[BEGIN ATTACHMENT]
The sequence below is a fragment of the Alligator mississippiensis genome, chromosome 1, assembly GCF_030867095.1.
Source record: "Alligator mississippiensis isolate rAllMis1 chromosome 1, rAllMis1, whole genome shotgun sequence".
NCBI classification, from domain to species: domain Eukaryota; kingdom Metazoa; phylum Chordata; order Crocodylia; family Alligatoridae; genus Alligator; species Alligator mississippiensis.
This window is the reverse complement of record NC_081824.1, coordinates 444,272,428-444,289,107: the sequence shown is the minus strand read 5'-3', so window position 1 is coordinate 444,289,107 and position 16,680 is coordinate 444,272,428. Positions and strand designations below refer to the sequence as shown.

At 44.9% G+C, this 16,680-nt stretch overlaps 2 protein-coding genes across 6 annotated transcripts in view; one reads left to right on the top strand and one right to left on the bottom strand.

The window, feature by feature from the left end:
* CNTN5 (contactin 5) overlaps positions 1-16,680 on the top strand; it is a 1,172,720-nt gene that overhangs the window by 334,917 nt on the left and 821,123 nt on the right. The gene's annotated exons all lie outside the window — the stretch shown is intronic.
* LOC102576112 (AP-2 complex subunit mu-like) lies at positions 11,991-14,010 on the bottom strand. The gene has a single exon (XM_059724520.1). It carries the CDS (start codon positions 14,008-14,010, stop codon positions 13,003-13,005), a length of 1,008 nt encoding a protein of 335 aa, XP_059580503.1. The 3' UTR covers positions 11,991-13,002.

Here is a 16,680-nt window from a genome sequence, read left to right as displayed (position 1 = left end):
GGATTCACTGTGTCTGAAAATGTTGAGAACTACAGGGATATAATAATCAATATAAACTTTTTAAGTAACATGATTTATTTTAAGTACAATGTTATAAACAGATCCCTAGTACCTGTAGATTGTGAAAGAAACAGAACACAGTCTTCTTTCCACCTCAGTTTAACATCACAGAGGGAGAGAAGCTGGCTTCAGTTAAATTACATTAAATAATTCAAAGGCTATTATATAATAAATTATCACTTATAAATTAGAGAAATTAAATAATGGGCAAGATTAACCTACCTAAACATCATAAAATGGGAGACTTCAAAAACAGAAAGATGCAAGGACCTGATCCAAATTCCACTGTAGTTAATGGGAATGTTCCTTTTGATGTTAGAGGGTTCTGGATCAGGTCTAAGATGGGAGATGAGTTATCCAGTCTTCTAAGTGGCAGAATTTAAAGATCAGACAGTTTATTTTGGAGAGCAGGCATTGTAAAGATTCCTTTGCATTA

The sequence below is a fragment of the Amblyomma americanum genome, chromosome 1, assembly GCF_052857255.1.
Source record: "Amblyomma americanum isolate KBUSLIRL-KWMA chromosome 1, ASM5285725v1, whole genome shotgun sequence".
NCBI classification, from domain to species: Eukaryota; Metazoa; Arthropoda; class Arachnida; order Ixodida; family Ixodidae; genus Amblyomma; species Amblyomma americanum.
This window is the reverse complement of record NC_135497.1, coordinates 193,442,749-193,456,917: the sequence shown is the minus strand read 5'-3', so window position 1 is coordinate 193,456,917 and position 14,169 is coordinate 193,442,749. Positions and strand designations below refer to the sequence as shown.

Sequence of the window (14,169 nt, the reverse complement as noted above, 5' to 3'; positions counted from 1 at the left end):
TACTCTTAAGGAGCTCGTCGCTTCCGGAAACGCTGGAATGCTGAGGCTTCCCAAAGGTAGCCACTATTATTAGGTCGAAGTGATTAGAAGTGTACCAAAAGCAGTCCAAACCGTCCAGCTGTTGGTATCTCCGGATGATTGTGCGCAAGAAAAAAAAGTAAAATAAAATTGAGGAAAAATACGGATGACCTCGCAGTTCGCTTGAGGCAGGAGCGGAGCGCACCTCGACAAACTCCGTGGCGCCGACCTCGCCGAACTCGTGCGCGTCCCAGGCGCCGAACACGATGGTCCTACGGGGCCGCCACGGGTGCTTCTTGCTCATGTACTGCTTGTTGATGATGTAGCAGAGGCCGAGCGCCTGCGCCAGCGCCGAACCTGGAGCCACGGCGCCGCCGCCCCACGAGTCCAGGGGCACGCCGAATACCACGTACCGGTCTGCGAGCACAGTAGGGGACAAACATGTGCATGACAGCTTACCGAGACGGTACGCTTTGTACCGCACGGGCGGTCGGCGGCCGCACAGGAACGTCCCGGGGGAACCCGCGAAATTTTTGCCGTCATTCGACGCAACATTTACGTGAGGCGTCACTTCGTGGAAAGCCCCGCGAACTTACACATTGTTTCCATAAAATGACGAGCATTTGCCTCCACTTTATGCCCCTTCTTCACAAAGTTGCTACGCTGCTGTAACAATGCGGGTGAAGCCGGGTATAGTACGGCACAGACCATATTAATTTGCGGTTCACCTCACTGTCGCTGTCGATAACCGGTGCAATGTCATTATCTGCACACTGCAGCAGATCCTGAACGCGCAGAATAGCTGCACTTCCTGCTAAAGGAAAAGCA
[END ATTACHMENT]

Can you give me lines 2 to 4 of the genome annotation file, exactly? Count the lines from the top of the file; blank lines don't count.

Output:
Source record: "Alligator mississippiensis isolate rAllMis1 chromosome 1, rAllMis1, whole genome shotgun sequence".
NCBI classification, from domain to species: domain Eukaryota; kingdom Metazoa; phylum Chordata; order Crocodylia; family Alligatoridae; genus Alligator; species Alligator mississippiensis.
This window is the reverse complement of record NC_081824.1, coordinates 444,272,428-444,289,107: the sequence shown is the minus strand read 5'-3', so window position 1 is coordinate 444,289,107 and position 16,680 is coordinate 444,272,428. Positions and strand designations below refer to the sequence as shown.